I love walking cemeteries because it reminds me of my childhood Memorial Days when mom cut peonies and irises, put them in saved Miracle Whip jars that had been properly washed and the labels removed. Then she’d dig holes with an old butcher knife near numerous graves and leave the jars of flowers. Along the way she’d explain how the person was related and reminisce about that person.

I love walking cemeteries because I’ve done it in so many states in my genealogy hunts. It’s entertaining to imagine what life was like for those people and sometimes it’s really sad to look at graves of children buried near the parents.

Do some civil things so you can work toward ‘no regrets’

Call a relative or friend. Walk around the cemetery with a watering can and give those wilting flowers a drink on a grave of some unknown person. Write a letter. Read for pleasure. Enjoy nature. Spend time with people. Spend time alone. Connect in your mind with those who have gone, either from earth or from your life. Enjoy your three-day weekend.

May 20, 2008

The intrigue of humility

One Monday my book club discussed ‘The Innocent Man: Murder and Injustice in a Small Town’ by John Grisham. It’s Grisham's first work of nonfiction. It focuses on the tragedy of Ron Williamson, a baseball hero from a small town in Oklahoma. Williamson became a dissolute, mentally unstable Major League washout put on death row for a hometown rape and murder he did not commit.

In typical understated fashion, Allen, one of the book club members, said, “Many mistakes can be made when you have arrogance and incompetence.” He was talking about the law enforcement officers, the attorneys and the judges involved in the original trials in Ada, Oklahoma.

The minute Allen said that, I thought what a terrific observation of far more than this book. Allen is a distinguished professor of animal science but he won’t tell you that. If I had to describe him in three words, I would say smart, humble and kind.

We probably all know arrogance and incompetence too well so let’s focus on humility, a component of civility.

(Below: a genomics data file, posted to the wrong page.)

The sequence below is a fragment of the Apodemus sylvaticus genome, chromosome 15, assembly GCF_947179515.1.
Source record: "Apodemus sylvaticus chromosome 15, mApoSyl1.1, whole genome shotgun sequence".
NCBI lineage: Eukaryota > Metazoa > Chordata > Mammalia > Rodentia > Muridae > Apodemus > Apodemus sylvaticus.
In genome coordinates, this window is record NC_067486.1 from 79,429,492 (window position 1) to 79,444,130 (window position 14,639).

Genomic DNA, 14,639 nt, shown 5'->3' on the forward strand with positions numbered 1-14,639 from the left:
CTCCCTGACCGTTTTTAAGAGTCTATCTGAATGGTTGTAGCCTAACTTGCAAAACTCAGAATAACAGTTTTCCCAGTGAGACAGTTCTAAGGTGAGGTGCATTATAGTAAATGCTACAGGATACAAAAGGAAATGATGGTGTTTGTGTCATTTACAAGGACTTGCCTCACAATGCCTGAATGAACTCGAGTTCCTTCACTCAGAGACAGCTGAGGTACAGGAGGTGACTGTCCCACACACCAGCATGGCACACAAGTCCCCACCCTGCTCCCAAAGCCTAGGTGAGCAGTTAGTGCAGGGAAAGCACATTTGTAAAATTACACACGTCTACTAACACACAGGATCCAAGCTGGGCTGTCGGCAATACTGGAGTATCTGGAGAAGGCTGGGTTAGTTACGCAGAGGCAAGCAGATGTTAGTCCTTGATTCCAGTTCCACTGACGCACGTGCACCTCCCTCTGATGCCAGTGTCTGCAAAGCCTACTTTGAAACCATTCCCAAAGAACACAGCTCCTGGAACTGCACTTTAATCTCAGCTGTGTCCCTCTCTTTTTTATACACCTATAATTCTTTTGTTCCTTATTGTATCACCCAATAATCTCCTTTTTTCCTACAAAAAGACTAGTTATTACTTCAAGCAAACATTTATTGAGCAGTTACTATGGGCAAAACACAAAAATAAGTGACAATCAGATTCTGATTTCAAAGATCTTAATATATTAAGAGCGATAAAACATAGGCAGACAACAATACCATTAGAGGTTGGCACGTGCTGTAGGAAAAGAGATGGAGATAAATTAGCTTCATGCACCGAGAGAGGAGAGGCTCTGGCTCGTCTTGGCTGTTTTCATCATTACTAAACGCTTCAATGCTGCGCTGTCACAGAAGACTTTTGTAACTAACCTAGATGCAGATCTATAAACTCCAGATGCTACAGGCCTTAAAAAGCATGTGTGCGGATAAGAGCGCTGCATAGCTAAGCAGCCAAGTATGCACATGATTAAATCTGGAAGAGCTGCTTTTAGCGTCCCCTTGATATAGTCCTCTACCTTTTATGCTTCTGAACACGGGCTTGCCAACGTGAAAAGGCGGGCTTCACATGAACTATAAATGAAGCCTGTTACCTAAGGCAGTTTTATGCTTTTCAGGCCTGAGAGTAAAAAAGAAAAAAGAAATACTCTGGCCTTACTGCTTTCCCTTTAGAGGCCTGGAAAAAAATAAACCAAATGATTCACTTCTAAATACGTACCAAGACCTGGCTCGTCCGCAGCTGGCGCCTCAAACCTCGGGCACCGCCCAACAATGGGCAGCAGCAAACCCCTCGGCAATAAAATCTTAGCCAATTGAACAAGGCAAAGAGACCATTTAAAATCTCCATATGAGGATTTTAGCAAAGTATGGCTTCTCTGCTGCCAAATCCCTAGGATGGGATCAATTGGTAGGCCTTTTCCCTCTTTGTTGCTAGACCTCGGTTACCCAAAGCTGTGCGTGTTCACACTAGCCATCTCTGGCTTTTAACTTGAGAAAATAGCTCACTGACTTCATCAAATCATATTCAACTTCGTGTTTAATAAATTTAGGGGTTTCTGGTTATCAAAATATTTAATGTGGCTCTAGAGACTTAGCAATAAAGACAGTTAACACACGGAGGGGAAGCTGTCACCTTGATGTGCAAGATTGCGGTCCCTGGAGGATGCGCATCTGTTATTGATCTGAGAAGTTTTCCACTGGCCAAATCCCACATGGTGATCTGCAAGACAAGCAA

What is humility?
Modest and unassuming in attitude and behavior about one's status or accomplishments
A quality expressed by a person who doesn't feel it necessary to talk about his accomplishments or experiences. A humble person isn't concerned about himself but shows respect and deference towards others.

I think the humble often are the first to believe there is always more to contemplate and learn. They tend to be really interesting people because they are curious and because you don’t know everything about them. And they’re the ones I want to be around at work and everywhere, actually.

How many humble people do you know? Would anyone describe you as humble?

May 15, 2008

Civility defined by an anger management specialist

Civility, an Emerging Area of Specialization in Emotional Intelligence
This from the May 8 post on the blog Anger Management ala George Anderson

What is civility?

Civility is behavior in public that demonstrates respect for others and that entails curtailing one’s own immediate self-interest, when appropriate.

Civility is made up of three elements
• Civility is the common language for communicating respect for others and their views (the importance is in the gestures of respect more than the outcome of the behavior);
• Civility toward strangers requires that we behave in certain ways toward people who may mean nothing to us, and whom we are unlikely ever to encounter again, in the interest of hearing their thoughts; and,
• Civility involves holding back in the pursuit of one’s own immediate self-interest – we desist from doing what would be most pleasing to us for the sake of harmonious civil discourse with others, even strangers.

The author adds this: Daniel Goleman, the preeminent expert on Emotional Intelligence, offers the following tips on civility: